After these things Jesus showed himself again to the disciples by the Sea of Tiberias; and he showed himself in this way. Gathered there together were Simon Peter, Thomas called the Twin, Nathanael of Cana in Galilee, the sons of Zebedee, and two others of his disciples. Simon Peter said to them, ‘I am going fishing.’ They said to him, ‘We will go with you.’ They went out and got into the boat, but that night they caught nothing.
Just after daybreak, Jesus stood on the beach; but the disciples did not know that it was Jesus. Jesus said to them, ‘Children, you have no fish, have you?’ They answered him, ‘No.’ He said to them, ‘Cast the net to the right side of the boat, and you will find some.’ So they cast it, and now they were not able to haul it in because there were so many fish. That disciple whom Jesus loved said to Peter, ‘It is the Lord!’ When Simon Peter heard that it was the Lord, he put on some clothes, for he was naked, and jumped into the lake. But the other disciples came in the boat, dragging the net full of fish, for they were not far from the land, only about a hundred yards off.
When they had gone ashore, they saw a charcoal fire there, with fish on it, and bread. Jesus said to them, ‘Bring some of the fish that you have just caught.’ So Simon Peter went aboard and hauled the net ashore, full of large fish, a hundred and fifty-three of them; and though there were so many, the net was not torn. Jesus said to them, ‘Come and have breakfast.’ Now none of the disciples dared to ask him, ‘Who are you?’ because they knew it was the Lord. Jesus came and took the bread and gave it to them, and did the same with the fish. This was now the third time that Jesus appeared to the disciples after he was raised from the dead.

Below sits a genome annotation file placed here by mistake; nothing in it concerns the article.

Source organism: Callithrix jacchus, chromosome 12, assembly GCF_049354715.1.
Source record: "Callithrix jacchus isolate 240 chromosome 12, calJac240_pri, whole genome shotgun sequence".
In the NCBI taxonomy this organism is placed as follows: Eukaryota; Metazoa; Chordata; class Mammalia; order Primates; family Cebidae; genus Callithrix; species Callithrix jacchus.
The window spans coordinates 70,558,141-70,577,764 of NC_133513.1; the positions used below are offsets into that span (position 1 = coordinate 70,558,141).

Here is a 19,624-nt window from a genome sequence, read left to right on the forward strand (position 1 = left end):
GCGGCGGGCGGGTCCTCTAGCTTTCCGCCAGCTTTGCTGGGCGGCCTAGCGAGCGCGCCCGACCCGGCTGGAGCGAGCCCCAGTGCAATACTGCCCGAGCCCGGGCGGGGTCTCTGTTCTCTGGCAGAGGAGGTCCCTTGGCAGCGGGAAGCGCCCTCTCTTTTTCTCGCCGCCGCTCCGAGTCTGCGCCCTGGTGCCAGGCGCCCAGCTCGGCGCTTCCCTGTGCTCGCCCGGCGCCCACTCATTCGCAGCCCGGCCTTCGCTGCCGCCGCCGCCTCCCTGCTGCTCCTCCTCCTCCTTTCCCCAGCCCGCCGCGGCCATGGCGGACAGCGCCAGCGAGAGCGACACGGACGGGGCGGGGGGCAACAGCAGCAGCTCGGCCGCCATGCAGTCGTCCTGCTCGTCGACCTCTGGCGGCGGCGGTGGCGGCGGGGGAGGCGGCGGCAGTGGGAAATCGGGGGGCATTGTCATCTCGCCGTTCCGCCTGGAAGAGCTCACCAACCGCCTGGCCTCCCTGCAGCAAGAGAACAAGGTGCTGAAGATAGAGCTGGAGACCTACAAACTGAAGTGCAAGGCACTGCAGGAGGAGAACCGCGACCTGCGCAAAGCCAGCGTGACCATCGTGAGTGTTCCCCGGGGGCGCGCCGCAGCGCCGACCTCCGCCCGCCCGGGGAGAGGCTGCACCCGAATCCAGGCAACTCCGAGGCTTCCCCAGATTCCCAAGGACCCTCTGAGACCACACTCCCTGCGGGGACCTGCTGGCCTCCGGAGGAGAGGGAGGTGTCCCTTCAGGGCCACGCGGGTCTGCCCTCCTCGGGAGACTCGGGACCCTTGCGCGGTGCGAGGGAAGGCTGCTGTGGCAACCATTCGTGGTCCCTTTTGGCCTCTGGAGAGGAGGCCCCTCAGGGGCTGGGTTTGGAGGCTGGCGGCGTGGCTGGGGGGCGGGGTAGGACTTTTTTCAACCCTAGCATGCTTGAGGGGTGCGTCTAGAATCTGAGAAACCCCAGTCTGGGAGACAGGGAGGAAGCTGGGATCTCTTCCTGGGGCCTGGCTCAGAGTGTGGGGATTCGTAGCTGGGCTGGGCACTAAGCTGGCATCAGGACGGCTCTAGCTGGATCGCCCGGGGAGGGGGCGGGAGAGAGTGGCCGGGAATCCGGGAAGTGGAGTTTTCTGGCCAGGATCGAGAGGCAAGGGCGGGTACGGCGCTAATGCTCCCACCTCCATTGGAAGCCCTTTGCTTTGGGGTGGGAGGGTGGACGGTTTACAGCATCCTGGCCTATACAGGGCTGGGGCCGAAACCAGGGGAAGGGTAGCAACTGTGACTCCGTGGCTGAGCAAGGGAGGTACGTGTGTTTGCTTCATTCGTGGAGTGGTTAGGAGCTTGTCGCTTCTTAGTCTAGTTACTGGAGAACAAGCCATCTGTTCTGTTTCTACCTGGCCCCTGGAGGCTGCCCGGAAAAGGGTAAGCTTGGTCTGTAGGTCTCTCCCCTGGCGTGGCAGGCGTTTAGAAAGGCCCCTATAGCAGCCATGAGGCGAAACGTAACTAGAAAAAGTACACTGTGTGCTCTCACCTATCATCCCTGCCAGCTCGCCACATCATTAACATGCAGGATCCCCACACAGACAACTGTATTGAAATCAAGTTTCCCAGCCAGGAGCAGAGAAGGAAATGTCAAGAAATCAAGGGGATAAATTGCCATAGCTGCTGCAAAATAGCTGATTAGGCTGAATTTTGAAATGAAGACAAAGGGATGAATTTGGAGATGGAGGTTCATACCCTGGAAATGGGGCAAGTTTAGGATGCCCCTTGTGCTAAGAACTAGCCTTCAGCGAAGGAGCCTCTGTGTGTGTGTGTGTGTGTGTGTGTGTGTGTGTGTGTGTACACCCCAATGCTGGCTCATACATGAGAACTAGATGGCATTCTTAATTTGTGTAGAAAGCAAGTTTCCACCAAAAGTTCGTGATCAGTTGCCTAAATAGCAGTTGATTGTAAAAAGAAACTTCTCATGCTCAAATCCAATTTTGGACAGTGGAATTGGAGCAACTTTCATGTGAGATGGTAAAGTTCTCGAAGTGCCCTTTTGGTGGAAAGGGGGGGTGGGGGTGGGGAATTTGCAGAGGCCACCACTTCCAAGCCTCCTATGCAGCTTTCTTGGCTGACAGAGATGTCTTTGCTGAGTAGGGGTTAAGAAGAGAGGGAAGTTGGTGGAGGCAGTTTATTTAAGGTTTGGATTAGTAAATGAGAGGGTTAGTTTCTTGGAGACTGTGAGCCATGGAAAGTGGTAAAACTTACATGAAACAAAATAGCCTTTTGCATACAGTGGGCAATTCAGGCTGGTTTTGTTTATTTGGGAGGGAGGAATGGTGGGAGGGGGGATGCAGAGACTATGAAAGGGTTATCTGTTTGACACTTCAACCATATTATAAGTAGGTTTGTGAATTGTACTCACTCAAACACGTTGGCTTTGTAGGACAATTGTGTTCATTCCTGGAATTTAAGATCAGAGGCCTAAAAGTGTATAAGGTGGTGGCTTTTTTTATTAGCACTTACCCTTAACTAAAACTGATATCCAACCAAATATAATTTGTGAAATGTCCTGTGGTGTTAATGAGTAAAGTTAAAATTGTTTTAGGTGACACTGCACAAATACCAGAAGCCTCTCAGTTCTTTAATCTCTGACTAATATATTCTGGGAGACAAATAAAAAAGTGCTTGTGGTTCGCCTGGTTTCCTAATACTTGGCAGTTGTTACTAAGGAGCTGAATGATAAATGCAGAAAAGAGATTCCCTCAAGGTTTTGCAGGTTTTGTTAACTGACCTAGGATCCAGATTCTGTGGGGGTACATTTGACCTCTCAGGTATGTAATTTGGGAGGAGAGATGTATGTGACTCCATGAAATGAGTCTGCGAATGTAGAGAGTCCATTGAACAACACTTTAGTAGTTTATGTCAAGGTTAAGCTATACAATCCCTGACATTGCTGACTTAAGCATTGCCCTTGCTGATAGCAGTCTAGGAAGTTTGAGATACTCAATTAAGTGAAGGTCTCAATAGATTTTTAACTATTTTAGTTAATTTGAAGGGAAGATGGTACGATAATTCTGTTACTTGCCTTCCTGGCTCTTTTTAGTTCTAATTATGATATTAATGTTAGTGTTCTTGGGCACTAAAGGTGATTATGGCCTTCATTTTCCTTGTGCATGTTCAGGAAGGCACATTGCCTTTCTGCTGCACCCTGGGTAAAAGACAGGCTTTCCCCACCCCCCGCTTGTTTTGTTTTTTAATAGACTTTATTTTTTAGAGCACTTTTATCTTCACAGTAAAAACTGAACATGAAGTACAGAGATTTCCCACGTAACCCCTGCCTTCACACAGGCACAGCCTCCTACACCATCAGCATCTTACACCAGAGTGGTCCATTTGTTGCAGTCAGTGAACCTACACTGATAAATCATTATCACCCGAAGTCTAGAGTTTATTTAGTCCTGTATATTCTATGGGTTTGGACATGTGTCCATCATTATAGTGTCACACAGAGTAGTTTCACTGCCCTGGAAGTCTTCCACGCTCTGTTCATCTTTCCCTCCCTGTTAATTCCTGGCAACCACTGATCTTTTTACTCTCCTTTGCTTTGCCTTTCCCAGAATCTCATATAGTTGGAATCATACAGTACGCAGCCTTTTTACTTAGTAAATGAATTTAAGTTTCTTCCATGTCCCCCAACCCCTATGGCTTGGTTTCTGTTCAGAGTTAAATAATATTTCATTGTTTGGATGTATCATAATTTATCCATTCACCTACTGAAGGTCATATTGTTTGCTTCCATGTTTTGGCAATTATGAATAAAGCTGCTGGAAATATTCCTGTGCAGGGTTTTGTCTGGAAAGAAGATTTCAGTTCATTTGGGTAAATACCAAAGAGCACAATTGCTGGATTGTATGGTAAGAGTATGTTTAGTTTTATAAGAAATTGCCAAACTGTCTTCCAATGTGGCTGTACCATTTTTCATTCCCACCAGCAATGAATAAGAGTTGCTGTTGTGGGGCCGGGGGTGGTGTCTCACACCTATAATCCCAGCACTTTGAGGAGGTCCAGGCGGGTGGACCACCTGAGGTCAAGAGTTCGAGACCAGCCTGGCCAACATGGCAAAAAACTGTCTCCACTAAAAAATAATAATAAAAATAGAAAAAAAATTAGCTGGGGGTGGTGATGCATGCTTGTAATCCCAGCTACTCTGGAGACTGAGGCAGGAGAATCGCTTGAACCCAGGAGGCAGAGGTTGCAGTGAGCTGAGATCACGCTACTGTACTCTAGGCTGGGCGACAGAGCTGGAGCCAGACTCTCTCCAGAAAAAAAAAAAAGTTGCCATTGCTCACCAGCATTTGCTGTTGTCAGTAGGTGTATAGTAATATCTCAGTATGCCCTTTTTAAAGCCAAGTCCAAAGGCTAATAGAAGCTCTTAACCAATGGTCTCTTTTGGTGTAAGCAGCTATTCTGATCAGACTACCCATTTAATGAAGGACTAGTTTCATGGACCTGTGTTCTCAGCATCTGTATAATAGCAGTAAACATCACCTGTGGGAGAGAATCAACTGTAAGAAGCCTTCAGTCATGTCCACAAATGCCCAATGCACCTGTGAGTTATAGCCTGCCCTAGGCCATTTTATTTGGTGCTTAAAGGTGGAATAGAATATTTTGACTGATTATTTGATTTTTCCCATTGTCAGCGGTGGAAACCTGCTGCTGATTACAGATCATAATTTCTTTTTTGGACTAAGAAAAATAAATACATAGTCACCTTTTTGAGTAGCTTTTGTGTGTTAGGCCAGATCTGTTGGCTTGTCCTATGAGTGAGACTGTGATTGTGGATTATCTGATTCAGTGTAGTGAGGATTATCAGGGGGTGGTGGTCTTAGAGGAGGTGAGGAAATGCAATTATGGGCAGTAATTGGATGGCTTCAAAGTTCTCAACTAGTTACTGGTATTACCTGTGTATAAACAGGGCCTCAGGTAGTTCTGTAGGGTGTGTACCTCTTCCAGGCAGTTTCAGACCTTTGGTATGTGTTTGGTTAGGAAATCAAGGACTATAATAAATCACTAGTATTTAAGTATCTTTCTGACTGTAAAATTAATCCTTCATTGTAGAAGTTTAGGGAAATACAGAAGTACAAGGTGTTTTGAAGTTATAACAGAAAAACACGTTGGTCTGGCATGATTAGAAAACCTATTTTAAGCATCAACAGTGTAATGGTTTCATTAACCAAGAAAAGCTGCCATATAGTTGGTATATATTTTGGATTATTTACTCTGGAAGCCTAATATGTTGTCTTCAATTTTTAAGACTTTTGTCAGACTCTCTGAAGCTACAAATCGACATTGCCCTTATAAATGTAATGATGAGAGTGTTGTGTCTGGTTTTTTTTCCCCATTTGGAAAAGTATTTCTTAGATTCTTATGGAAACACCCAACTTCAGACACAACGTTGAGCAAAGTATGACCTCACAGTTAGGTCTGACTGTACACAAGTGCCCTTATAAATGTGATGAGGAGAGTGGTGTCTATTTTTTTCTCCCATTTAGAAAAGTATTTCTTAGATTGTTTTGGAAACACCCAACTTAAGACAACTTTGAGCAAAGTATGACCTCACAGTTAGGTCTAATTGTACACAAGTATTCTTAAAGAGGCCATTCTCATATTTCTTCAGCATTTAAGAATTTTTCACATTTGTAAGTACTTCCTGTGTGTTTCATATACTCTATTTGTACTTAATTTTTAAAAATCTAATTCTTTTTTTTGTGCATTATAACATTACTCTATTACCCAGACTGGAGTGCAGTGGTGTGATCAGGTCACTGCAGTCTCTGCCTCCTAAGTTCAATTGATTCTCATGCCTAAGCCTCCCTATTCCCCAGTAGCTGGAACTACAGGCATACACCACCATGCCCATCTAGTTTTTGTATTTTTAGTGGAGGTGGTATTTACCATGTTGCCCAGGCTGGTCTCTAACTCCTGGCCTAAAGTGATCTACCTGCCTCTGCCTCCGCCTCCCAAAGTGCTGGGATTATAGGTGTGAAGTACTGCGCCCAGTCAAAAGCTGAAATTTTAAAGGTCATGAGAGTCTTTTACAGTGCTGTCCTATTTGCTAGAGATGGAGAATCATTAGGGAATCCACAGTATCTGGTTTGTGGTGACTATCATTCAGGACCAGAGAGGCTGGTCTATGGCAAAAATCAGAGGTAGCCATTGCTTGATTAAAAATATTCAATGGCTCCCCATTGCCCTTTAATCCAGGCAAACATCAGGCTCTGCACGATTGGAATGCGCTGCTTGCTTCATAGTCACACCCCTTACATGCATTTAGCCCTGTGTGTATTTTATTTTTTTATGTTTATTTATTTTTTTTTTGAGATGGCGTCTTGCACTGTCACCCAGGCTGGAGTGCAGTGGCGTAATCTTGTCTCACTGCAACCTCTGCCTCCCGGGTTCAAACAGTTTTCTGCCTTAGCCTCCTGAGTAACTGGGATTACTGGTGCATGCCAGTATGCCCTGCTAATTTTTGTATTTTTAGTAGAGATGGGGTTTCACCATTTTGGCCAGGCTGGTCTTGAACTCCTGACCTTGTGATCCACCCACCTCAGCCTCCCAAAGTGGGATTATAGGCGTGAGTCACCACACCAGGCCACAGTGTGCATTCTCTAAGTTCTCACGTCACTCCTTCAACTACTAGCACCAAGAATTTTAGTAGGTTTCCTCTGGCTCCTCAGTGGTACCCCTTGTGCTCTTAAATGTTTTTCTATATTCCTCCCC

Jesus and Peter
When they had finished breakfast, Jesus said to Simon Peter, ‘Simon son of John, do you love me more than these?’ He said to him, ‘Yes, Lord; you know that I love you.’ Jesus said to him, ‘Feed my lambs.’ A second time he said to him, ‘Simon son of John, do you love me?’ He said to him, ‘Yes, Lord; you know that I love you.’ Jesus said to him, ‘Tend my sheep.’ He said to him the third time, ‘Simon son of John, do you love me?’ Peter felt hurt because he said to him the third time, ‘Do you love me?’ And he said to him, ‘Lord, you know everything; you know that I love you.’ Jesus said to him, ‘Feed my sheep. Very truly, I tell you, when you were younger, you used to fasten your own belt and to go wherever you wished. But when you grow old, you will stretch out your hands, and someone else will fasten a belt around you and take you where you do not wish to go.’ (He said this to indicate the kind of death by which he would glorify God.) After this he said to him, ‘Follow me.’ John 20:1-19
This week’s post-Resurrection appearance follows Jesus’ two appearances to the disciples in the Upper Room in Jerusalem. Up until now, we’ve had no report of words between Peter and Jesus. We know Peter was one of the two disciples who, upon receiving the remarkable news of the empty tomb, ran to the tomb to see for himself. But Jesus was not there, and in the prior two appearances, there is no report of any kind of personal exchange between Peter and Jesus.